They stand black against the white bluffs
rising beyond the river, monuments
to miracles we performed
in their deep blue pools. Atoms flashed
apart. Wonders appeared
over cities in a distant land.
Their purpose complete, we encase them
in stone. If you follow this road
due north, you’ll find
the old school facing the water. Tumbleweeds
flit by its empty windows like neutrons
dancing toward their new life.
Wind and soldiers have taken the wood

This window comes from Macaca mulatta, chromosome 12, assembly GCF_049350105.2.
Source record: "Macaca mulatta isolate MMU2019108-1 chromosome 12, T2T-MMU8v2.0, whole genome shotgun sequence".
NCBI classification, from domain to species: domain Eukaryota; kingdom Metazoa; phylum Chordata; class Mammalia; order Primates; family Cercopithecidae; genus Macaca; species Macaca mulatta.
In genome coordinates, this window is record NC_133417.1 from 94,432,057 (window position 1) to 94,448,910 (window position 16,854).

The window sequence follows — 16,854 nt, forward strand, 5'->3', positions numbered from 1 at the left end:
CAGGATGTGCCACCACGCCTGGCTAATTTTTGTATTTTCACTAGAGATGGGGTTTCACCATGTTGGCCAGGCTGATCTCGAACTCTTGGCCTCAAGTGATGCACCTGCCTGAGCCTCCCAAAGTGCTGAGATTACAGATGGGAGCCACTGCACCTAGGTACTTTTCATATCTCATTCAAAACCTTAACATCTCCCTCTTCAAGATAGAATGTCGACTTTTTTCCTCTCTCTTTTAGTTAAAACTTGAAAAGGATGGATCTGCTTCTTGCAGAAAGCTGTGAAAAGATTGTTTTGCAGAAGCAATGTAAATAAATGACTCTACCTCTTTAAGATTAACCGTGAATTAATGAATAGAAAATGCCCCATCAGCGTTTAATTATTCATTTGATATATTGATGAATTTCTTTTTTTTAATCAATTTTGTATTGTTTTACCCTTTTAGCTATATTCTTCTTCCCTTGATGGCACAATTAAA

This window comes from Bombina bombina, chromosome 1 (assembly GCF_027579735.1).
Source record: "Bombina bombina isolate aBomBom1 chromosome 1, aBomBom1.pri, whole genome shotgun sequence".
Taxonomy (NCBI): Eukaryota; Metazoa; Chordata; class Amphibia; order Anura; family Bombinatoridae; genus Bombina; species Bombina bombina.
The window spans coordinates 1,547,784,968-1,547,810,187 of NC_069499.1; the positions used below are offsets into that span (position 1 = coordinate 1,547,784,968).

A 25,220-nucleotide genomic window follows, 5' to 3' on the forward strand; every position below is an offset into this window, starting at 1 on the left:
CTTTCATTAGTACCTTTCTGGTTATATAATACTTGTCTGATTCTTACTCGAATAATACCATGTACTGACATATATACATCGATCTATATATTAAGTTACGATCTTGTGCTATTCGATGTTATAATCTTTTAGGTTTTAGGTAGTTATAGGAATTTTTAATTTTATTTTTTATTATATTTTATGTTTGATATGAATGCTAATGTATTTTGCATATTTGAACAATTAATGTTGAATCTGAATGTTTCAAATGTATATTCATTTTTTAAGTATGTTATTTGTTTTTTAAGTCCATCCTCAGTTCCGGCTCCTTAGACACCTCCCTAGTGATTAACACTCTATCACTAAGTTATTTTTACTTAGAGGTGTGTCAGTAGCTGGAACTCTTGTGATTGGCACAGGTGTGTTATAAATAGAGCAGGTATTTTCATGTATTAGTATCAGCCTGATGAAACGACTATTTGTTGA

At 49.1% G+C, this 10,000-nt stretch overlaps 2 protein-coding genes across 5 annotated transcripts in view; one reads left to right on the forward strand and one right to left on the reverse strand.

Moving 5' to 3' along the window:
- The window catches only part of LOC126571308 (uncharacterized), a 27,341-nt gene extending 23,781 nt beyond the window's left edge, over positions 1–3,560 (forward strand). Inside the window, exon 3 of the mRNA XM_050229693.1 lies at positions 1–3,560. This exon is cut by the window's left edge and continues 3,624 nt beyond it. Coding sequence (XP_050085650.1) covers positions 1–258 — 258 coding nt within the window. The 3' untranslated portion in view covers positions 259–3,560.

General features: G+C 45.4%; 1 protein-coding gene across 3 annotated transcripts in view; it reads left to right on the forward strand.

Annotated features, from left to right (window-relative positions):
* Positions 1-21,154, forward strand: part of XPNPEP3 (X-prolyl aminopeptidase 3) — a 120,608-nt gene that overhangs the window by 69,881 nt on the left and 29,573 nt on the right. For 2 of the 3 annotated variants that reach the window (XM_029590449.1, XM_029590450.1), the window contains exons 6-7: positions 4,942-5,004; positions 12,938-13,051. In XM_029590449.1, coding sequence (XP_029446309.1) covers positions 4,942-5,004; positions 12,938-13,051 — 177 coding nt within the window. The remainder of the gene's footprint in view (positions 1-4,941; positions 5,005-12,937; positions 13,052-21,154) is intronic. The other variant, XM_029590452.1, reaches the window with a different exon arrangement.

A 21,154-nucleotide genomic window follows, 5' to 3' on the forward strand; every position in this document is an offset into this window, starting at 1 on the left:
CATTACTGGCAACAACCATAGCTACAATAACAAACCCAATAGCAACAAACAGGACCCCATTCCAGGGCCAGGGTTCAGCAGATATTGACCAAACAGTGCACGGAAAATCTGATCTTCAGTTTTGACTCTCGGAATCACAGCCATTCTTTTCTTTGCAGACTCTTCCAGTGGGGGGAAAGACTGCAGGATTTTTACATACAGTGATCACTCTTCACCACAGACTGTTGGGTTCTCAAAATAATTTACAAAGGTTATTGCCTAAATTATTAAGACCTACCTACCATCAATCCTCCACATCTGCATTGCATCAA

from homes left behind
to make way for all this science.
Submarines rust in pits.
The salmon don’t run. There are no
signs to explain what this place means.
That shimmer you feel on the wind,
the way the ground sometimes shudders —
the power we achieved
in those black buildings hangs in the air
and lingers in the soil. Out there on the horizon,
they will remain when all of us are gone.
Read about the experience that created this poem in “Stuck in a Hanford reactor building elevator.”
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